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Technology will bring changes to insurance industry

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While full smart home adoption is only in its early stages in South Africa, insurers are already considering the implications of the availability of this kind of data.

Automated homes, or “smart homes”, will in the near future be of use to insurance companies to offer more accurate insurance premiums based on homeowners’ risk levels.

This is because the technology, which includes energy efficiency and home security that can be controlled remotely, can generate data about people’s behaviour and security levels. Risks like water leaks and fire can also be detected by a smart home before they become a problem.

Executive head of Hippo.co.za, Vera Nagtegaal says there is a strong likelihood insurers will start to offer solutions similar to telematics for cars that offer discounted premiums based on responsible behaviour.

“In future, interactive apps might allow you to update your policy details in real time by, for example, adding a new security feature that will alert you to risky behaviour, such as leaving your window open at night, and this could affect your premium.”

If smart homes were to evolve in such a way that they could prevent risks before they occur, for instance alerting an owner to a water leak before it becomes a problem, insurance claims will decrease and significantly impact the insurance industry, Nagtegaal says.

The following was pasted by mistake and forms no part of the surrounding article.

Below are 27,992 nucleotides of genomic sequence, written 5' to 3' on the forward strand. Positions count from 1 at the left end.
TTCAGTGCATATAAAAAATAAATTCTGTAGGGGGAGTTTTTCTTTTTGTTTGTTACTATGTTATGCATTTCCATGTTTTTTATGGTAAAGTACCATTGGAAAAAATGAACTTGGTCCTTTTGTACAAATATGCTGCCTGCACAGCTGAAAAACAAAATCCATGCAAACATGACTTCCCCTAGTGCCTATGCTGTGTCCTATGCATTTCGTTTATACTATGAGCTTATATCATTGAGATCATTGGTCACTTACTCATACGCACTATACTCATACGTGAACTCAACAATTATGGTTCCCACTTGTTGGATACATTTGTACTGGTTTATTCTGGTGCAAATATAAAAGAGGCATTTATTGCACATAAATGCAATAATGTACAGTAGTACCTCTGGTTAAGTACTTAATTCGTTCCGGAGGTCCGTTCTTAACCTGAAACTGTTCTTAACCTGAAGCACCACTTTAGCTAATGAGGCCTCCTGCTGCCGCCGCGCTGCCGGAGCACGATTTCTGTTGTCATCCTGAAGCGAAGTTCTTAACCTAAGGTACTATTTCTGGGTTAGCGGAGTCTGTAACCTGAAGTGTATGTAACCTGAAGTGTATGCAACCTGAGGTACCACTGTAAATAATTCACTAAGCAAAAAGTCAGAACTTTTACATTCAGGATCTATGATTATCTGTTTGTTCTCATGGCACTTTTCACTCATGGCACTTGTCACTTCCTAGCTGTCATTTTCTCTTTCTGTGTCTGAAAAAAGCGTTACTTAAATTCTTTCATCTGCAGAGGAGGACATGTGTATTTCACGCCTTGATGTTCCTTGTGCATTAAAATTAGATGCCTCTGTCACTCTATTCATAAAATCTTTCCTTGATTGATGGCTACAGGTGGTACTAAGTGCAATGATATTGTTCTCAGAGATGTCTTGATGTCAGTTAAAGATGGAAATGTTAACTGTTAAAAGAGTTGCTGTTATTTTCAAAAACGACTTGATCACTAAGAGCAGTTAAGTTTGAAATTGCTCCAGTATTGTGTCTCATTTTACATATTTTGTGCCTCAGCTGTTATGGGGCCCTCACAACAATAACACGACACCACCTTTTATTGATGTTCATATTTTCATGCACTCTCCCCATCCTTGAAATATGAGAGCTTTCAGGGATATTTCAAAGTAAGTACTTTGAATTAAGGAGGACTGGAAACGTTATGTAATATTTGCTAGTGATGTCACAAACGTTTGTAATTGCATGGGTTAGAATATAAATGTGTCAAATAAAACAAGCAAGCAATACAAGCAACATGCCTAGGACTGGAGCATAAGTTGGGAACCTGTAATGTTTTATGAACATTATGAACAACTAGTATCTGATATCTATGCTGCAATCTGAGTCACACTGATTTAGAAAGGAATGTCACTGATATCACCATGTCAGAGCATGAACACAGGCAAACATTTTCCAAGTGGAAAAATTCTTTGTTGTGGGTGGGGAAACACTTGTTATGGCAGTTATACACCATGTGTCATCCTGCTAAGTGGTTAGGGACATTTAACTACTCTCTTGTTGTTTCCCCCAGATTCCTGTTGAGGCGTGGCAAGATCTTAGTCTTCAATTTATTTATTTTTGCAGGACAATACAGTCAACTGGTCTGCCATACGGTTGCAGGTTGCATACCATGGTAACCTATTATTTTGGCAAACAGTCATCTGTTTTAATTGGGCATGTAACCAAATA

“Instead of focusing on customers’ risks and offering reactive solutions, such as compensation for damage incurred after a burst pipe, insurance value propositions will have to shift. Products should be adapted to provide solutions in real time that are pre-emptive to prevent risks from occurring in the first place.”

One example is the Homies alarm platform by Dutch insurance company Achmea and Accenture, which connects home security systems with neighbours, friends and families.

While full smart home adoption is only in its early stages in South Africa, insurers are already considering the implications of the availability of this kind of data.

“Homeowners will benefit from the positive ways in which they modify their behaviour in terms of safety. Insurers would be able to run more efficient risk models and offer more affordable solutions to individuals who use technology to improve their home security,” says Nagtegaal.

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